What was the difference between concentration camps and extermination camps under the Nazi regime?
The Nazis set up a camp system that included different types of camps serving different purposes. Concentration camp was the generic term for prison camps. "Labor camps" were those that were maintained for the purpose of exploiting slave labor for Germany's war effort. "Extermination camps" were six camps located in Poland where the mass murder of Jews and others took place.
Why did the Nazis build the extermination camps outside Germany?
Being outside Germany made the camps easier to conceal from the German people. Also, the vast majority of murdered Jews came from conquered territory to the east and south of the pre-war German borders. The extermination camps were located closer to these areas to facilitate transport.
Did the Jews try to fight against the Nazis?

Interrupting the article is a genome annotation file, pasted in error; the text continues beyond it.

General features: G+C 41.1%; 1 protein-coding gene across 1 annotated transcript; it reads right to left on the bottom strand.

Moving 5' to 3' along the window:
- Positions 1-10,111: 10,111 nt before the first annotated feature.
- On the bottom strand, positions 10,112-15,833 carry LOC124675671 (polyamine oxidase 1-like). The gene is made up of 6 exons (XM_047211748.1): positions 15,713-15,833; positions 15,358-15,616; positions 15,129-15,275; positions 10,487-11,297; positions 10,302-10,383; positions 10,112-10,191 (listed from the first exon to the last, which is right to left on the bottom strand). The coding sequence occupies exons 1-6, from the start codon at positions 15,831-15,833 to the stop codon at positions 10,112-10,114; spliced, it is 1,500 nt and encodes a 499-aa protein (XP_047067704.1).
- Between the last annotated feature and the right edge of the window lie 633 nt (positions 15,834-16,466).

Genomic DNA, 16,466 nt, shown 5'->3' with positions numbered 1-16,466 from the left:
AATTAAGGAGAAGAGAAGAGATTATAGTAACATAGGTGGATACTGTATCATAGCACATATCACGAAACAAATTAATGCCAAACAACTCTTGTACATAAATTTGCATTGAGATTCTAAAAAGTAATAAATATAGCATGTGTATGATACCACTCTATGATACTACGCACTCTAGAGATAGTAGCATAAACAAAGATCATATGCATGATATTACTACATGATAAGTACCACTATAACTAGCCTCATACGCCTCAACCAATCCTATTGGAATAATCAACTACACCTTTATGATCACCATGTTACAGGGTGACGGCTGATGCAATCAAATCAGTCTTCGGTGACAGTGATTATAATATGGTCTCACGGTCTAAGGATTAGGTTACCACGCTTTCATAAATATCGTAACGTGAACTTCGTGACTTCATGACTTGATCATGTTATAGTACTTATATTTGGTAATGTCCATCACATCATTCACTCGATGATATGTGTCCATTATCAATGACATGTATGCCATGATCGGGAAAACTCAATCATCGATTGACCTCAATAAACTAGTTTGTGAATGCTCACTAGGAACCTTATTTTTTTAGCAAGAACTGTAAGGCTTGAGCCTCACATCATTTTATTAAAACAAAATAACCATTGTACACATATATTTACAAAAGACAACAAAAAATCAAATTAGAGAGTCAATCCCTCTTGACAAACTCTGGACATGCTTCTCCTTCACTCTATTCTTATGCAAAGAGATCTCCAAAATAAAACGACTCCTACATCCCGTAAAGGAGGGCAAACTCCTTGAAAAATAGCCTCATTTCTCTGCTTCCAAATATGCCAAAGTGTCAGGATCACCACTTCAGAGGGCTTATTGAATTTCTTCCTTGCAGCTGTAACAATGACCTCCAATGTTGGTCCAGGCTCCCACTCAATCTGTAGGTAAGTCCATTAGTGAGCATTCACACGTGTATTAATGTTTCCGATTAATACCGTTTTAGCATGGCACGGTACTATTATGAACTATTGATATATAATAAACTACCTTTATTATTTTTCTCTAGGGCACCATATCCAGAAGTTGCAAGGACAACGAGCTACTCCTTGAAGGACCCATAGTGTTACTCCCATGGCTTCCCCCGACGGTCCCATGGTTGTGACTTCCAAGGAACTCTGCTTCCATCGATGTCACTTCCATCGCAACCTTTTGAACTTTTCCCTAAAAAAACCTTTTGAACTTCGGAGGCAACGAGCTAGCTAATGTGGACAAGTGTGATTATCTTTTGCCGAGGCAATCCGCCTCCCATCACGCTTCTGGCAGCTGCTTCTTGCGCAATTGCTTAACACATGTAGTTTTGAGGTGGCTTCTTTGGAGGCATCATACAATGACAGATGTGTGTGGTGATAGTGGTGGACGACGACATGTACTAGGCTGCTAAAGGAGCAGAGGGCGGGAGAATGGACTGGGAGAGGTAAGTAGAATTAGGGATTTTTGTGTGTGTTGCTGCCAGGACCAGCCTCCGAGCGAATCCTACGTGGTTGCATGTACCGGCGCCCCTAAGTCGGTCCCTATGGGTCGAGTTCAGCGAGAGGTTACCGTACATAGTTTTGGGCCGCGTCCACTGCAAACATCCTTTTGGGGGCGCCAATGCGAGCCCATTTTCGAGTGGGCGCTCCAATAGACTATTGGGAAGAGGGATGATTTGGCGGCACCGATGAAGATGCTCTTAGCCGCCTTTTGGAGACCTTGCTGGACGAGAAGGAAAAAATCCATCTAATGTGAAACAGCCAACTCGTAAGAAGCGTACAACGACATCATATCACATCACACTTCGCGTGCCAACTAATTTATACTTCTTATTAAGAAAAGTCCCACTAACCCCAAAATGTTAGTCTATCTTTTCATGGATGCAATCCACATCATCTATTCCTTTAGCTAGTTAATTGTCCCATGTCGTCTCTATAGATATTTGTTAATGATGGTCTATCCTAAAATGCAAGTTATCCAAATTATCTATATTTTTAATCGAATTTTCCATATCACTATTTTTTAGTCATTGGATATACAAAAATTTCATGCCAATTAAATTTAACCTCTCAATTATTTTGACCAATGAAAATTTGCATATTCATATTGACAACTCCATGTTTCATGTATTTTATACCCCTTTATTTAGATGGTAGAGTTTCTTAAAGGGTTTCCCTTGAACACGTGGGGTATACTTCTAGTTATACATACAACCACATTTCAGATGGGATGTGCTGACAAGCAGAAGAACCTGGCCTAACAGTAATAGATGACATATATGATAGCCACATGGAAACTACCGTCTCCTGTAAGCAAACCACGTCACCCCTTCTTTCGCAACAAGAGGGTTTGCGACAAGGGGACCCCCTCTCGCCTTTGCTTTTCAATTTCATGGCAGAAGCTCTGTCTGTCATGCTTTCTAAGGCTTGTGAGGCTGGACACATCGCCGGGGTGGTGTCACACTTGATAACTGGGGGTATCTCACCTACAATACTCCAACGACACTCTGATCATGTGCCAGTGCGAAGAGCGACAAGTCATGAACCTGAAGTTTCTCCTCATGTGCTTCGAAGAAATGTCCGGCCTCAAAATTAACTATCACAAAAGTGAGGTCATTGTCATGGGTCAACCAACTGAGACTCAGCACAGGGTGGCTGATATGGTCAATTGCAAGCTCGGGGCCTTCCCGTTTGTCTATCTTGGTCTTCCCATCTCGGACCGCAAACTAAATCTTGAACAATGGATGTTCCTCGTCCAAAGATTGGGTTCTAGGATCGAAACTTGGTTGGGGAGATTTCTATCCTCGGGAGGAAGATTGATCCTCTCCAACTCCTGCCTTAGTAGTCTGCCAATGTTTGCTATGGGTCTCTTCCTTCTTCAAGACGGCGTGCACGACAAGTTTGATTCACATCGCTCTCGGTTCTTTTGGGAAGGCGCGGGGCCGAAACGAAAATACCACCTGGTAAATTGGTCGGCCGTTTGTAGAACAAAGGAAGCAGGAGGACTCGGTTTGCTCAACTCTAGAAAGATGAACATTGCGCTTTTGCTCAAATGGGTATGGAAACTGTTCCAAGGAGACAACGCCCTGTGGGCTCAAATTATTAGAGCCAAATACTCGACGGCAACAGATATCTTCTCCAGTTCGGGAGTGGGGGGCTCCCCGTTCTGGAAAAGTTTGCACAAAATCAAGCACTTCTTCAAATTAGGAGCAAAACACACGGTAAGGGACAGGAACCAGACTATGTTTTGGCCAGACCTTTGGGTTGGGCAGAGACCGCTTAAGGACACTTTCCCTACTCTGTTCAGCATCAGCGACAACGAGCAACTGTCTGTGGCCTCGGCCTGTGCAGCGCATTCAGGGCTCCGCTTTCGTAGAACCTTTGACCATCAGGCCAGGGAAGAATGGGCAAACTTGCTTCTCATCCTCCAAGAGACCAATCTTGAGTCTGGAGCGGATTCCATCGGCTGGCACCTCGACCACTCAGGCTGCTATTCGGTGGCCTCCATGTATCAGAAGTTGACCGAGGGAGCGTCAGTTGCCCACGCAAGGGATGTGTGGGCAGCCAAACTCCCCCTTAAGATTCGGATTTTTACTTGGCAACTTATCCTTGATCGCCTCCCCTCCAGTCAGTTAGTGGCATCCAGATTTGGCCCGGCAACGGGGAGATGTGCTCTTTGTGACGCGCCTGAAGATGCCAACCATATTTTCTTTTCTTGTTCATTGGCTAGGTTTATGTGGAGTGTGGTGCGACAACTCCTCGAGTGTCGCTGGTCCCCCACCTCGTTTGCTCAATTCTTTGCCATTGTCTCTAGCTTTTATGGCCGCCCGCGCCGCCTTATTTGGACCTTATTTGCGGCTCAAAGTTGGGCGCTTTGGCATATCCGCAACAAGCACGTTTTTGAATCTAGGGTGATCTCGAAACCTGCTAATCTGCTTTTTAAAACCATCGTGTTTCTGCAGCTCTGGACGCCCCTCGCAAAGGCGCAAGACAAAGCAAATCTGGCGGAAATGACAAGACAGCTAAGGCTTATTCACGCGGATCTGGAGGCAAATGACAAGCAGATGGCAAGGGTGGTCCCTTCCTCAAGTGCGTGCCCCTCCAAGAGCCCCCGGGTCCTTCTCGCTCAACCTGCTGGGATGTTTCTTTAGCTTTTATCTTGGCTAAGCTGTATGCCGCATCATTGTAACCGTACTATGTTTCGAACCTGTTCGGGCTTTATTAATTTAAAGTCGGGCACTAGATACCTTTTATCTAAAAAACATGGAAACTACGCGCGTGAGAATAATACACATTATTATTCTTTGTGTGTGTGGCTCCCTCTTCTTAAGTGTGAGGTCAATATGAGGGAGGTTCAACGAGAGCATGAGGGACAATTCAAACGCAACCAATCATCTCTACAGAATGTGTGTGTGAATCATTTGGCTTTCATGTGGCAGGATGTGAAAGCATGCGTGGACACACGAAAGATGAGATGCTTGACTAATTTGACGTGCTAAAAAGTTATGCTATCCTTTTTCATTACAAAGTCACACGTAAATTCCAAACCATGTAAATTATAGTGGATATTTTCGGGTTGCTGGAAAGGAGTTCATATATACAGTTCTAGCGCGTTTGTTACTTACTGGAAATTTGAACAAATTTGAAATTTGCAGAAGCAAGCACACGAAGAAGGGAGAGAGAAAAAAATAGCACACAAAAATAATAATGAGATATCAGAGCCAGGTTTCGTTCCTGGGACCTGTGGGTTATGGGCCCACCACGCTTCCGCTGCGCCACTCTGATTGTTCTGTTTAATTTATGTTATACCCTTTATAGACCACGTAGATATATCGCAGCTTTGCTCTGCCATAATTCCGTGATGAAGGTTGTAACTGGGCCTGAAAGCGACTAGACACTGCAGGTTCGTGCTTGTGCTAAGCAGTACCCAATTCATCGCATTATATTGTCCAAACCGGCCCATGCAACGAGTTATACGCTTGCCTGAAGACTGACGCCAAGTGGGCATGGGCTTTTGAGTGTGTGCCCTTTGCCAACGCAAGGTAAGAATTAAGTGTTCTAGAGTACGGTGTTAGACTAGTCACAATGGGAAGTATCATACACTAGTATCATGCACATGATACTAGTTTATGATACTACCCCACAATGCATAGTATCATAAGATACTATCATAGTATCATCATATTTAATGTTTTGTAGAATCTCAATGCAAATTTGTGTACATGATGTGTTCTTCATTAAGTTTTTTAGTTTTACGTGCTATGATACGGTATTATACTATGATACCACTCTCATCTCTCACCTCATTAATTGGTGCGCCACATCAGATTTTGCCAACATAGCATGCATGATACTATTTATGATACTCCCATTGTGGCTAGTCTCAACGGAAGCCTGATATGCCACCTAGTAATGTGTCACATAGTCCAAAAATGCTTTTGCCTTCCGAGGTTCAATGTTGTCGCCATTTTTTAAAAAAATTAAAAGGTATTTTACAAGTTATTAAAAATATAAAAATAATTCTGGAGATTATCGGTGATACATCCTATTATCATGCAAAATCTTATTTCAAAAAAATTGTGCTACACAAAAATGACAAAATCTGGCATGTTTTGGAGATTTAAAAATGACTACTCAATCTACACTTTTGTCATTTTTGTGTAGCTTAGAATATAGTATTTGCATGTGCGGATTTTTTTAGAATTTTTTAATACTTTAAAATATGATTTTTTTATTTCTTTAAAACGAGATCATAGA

Despite the difficult conditions to which Jews were subjected in Nazi-occupied Europe, many engaged in armed resistance against the Nazis. This resistance can be divided into three basic types of armed activities: ghetto revolts, resistance in concentration and death camps, and partisan warfare. The Warsaw Ghetto revolt, which lasted for about five weeks beginning on April 19, 1943, is probably the best-known example of armed Jewish resistance, but there were many ghetto revolts in which Jews fought against the Nazis.
Despite the terrible conditions in the death, concentration, and labor camps, Jewish inmates fought against the Nazis at the following sites: Treblinka (August 2, 1943); Babi Yar (September 29, 1943); Sobibor (October 14, 1943); Janowska (November 19, 1943); and Auschwitz (October 7, 1944).
Jews also actively took part in national resistance movements against the Nazi occupiers and in Jewish partisan units.